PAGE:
Radio Waves: Stories Making Waves in the World of Radio
Because I keep my ear to the waves, as well as receive many tips from others who do the same, I find myself privy to radio-related stories that might interest SWLing Post readers. To that end: Welcome to the SWLing Post’s Radio Waves, a collection of links to interesting stories making waves in the world of radio. Enjoy!
Inside Wire, available 24/7 to incarcerated people in Colorado and to online listeners around the world, is said to offer a chance for prisoners and those they harmed to heal.
LIMON, Colo. — Herbert Alexander stares at the sound waves jumping on the computer screen in front of him, his shaved head partially covered by headphones. He’s editing a short audio feature on incarcerated fathers, a subject with which he is intimately familiar.
His two sons will soon hear his voice and his story because Alexander, 46, an inmate at Limon Correctional Facility, is preparing a segment for Inside Wire: Colorado Prison Radio, billed as the first radio station to be produced inside a prison and available to the world outside.
Other radio stations created in prisons generally air only within the walls of their lockups, but Inside Wire, which premiered March 1, reaches all 21 prisons in the state and beyond, online and by app, making the first of its kind in the country, organizers said.
“In spaces where isolation continues, this medium can cut through that,” said Ryan Conarro, general manager and program director of Inside Wire and creative producer for the University of Denver Prison Arts Initiative, which oversees the program in partnership with the Colorado Department of Corrections. [Continue reading at NBC…]
This issue of ERN includes novel aeronautical experiments, life-detecting radars and non-wearable health monitoring, the latest on those mysterious shortwave trading stations and more.
The BBC has resurrected an old school way of broadcasting in order to reach people in the crisis area of Ukraine: Shortwave radio. What is shortwave, and why has the BBC decided to begin using it again?
It’s almost a forgotten technology in the United States, except for some Americans of a certain age, or maybe their parents or grandparents or even great grandparents.
Shortwave was used extensively during World War II and the Cold War. For many years, shortwave broadcasts were spread around the world over Voice of America. Russia had Radio Moscow and other countries had their own shortwave broadcasts.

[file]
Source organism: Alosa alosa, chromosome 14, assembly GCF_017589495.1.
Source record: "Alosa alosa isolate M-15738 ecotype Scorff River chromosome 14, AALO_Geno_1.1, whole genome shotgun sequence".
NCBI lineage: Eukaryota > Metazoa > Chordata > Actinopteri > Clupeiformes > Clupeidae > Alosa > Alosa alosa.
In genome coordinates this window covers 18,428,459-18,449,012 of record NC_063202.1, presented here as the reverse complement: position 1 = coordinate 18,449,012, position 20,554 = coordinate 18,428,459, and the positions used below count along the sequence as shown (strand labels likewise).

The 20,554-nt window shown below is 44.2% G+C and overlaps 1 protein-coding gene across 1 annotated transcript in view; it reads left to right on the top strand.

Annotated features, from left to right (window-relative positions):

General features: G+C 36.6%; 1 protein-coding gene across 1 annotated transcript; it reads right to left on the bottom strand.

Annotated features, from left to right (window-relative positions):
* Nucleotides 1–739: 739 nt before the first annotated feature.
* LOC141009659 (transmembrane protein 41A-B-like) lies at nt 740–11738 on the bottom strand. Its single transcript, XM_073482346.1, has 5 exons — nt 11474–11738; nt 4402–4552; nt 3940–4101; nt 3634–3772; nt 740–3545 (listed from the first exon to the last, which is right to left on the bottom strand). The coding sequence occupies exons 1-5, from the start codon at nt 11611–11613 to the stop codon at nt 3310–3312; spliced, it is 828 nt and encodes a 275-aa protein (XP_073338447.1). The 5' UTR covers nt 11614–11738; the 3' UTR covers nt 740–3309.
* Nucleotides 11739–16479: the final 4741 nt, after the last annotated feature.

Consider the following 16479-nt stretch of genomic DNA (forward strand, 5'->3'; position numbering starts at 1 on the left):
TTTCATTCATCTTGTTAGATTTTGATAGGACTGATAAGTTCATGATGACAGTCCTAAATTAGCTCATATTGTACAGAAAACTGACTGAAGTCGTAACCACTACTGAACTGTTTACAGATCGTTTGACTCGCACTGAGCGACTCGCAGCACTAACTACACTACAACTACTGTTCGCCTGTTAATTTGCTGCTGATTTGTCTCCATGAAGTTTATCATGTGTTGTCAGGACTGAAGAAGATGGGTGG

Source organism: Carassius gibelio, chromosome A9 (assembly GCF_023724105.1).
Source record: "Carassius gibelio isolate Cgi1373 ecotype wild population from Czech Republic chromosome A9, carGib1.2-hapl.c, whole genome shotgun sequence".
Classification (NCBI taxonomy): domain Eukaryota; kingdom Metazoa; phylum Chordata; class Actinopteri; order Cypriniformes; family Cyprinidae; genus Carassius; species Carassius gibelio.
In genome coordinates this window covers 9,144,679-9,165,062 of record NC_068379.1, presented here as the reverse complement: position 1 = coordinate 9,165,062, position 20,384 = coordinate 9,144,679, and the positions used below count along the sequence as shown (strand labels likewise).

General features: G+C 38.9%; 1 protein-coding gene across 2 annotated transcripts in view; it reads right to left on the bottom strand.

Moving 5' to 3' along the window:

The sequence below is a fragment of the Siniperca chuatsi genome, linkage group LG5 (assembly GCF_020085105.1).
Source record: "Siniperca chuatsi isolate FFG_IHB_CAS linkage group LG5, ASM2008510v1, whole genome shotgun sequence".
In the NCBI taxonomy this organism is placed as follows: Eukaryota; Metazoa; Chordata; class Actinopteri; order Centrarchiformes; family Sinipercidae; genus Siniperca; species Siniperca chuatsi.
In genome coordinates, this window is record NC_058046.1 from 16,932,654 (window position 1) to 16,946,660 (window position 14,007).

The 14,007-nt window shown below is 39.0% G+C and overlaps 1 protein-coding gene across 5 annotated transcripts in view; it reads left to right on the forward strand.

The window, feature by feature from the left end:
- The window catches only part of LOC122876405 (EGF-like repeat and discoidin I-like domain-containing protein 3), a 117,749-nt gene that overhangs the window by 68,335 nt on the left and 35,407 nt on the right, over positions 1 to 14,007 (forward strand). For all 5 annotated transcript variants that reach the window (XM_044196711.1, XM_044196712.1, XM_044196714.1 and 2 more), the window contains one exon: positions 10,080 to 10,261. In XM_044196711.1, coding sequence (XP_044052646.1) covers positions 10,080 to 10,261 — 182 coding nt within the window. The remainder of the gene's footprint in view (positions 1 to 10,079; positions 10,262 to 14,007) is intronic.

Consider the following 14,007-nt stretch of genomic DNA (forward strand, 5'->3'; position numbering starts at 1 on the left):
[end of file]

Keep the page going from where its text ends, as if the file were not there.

What exactly is shortwave radio?
John Figliozzi is an expert and author of The Worldwide Listening Guide, now, in its tenth edition. He explained it like this: “Shortwave radio is a legacy technology using the ionosphere to bounce radio signals over a wide and long distances.”
That means it can be heard thousands of miles away. [Continue reading at TPR…]
Shortwave Collective is a 10-member feminist art group founded in 2020. Collectively, we’ve been exploring the process of radio circuit assembly, considering the radio spectrum as an artistic material, and building self-powered radio receivers. Through an artist residency at Buinho Creative Hub in Portugal, we also spent a week of in-person and remote collaboration developing radio wave receivers and experimenting with designs with others in an open workshop.
Here are some of the lessons we’ve learned — and how to build your own radio wave receiver.
[…]What interests us about the radio wave receiver projects is their accessibility. It’s a great way to learn about the physics of radio through practical experimentation.
SIMPLE RADIO CIRCUITS AND OPEN WAVE-RECEIVERS
Probably the most famous example of simple radio design in action is the foxhole radio. These were made from materials that were accessible to soldiers in the trenches (foxholes) during World War II. Though designs varied, they typically used a razor blade, pencil, and safety pin for parts. The official military vacuum-tube radios used during the war could be traced to reveal broadcast or reception locations, but foxhole radios operate without a power supply, and could not be detected. Thus, soldiers used them as a way to safely keep up with the world from their posts. [Click here to read the full article at Make Magazine…]
Swiss Radio International ceased broadcasting in 2004, an article on the site of its successor organisation Swiss Info looks at the history of the station
The post from 2019 says:
From the mid-1930s to 2004, Switzerland’s international service was Swiss Radio International (SRI). The first few decades of SRI’s existence were the heyday of shortwave – it was often the only way of getting news directly from other countries.
What began as the Swiss Short Wave Service in 1935, would grow from broadcasting programmes in German, French, Italian and English to include other European languages and Arabic, and eventually change its name to Swiss Radio International.
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